The English government has hit upon a great idea to solve the affordable housing problem without building any. Houses left empty for more than a year by owners will be seized and leased by local authorities under new plans [via]. Of course, vacant buildings with valid reasons (for-sale, holiday homes, second homes, etc) will be exempt. The houses can be returned to the owners after leasing them for seven years. The government, of course, hasn’t mentioned affordable housing as its motives. That is my suggestion and I don’t see why not. Please do not confuse affordable housing with low-income slums as most people oft do, but they can be homes to people who earn 80% of the median income in the region and couldn’t have afforded a home in the area under normal circumstances.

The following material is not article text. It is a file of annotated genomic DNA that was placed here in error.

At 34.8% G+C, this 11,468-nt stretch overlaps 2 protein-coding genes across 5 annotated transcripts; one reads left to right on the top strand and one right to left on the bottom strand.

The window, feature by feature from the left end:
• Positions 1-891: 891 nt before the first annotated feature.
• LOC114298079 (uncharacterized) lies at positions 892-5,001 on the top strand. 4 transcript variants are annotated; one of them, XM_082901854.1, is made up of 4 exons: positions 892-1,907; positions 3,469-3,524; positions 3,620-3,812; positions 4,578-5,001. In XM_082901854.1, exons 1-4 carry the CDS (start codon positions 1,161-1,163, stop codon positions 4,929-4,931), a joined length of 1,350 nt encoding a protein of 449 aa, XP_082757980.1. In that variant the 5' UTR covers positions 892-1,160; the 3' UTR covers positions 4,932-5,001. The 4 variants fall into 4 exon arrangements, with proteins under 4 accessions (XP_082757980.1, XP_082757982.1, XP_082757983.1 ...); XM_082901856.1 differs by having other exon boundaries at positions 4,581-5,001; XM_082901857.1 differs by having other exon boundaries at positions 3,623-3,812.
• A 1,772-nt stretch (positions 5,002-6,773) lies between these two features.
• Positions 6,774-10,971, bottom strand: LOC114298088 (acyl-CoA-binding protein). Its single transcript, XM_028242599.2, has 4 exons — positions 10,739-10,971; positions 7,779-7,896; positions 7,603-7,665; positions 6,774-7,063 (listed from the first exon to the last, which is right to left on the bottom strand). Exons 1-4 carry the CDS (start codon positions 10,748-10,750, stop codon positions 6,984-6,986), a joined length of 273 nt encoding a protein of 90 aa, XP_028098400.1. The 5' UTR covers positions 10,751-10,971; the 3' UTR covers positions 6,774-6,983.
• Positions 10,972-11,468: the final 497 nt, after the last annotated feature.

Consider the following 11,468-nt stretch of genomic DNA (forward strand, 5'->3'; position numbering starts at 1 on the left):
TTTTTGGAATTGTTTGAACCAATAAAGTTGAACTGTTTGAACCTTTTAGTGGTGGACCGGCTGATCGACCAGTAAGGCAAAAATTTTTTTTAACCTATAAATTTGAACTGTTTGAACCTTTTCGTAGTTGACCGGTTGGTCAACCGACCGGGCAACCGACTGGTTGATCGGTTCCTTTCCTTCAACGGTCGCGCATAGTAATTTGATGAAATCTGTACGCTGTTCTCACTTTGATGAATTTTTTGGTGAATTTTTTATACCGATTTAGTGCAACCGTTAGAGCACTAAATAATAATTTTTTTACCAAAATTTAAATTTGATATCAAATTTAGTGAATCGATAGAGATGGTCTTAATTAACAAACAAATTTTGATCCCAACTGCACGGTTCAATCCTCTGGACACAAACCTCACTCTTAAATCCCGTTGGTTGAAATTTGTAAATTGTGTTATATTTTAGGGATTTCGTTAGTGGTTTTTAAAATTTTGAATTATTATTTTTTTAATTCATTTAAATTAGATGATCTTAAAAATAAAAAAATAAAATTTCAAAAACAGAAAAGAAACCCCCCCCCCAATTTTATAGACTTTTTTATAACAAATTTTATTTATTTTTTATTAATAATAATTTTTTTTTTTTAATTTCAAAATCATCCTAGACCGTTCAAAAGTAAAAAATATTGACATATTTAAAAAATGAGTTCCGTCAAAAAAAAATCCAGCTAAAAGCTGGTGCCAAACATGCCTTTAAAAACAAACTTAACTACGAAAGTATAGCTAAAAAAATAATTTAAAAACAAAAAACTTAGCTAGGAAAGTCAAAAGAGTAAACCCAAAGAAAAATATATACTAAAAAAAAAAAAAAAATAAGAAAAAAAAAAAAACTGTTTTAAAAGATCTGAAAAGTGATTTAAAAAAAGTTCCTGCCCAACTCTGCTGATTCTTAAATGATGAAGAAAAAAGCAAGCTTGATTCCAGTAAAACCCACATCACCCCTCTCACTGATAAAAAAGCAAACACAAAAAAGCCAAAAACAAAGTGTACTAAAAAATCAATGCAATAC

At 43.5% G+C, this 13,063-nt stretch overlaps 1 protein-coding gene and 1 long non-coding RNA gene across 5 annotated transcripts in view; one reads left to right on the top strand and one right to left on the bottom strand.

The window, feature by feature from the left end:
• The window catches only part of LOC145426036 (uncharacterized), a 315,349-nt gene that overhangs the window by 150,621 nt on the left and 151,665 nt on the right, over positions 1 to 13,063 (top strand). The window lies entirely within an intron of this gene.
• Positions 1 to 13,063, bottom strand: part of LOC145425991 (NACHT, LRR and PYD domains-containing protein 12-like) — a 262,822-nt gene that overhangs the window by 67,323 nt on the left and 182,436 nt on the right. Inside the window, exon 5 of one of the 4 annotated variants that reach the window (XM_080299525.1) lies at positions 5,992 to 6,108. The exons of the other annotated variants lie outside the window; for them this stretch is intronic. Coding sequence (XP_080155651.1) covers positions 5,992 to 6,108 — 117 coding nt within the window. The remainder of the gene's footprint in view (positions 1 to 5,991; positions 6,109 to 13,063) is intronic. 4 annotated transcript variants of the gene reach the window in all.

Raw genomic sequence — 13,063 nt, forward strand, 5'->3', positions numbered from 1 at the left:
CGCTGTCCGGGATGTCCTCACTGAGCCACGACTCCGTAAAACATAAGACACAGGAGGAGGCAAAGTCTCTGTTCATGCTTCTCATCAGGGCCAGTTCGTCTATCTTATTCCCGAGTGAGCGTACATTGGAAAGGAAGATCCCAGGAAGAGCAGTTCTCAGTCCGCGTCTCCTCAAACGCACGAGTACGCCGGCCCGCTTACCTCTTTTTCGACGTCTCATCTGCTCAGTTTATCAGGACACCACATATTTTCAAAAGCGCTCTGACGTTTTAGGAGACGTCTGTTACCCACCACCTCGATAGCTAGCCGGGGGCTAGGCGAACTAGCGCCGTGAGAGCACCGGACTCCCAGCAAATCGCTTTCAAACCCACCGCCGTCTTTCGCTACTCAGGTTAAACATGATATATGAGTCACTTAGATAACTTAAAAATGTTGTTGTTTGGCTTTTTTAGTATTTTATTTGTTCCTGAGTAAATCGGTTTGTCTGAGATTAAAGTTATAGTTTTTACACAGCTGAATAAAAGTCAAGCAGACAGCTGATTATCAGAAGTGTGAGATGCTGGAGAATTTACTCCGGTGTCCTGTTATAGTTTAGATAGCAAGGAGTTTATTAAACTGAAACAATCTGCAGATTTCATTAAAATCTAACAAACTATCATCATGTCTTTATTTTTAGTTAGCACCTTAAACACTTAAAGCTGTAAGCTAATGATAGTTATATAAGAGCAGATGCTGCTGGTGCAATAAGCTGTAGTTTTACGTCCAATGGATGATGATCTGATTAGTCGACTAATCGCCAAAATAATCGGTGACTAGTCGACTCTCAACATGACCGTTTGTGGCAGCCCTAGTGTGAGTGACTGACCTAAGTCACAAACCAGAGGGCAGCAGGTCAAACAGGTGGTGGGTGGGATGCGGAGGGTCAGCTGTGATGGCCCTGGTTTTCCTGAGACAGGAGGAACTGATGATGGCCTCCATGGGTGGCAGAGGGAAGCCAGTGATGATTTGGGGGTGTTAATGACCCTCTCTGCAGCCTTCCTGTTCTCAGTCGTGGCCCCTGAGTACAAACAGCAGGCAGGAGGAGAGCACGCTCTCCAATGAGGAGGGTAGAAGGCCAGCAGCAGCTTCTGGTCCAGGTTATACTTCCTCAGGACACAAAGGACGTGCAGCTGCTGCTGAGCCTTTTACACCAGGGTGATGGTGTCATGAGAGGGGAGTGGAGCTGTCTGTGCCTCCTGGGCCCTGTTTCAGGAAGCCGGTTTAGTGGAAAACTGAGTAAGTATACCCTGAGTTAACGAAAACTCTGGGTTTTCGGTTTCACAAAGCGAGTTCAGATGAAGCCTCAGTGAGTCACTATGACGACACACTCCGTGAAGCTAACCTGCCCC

Such overt government action over private property is nothing new. In other more serious cases of tax delinquency, local authorities can foreclose your property and auction it off on the courtroom step or add it to their land bank for public amenity provision. Markets are usually effective in allocating housing but experience has shown us that this often segregates the population and creates pockets of poverty, dereliction, and anti-social behavior. The ill-effects of such regions (think black ghettos) can often act like the proverbial bad apple and spill over to other areas. According to me (and to the imminent chagrin of libertarians), such market intervention is admissible. Affordable housing is a multi-faceted problem and discussion thereof beyond the scope of this blog. The English government’s measure can undoubtedly be adapted to correct such market failures. More on affordable housing later.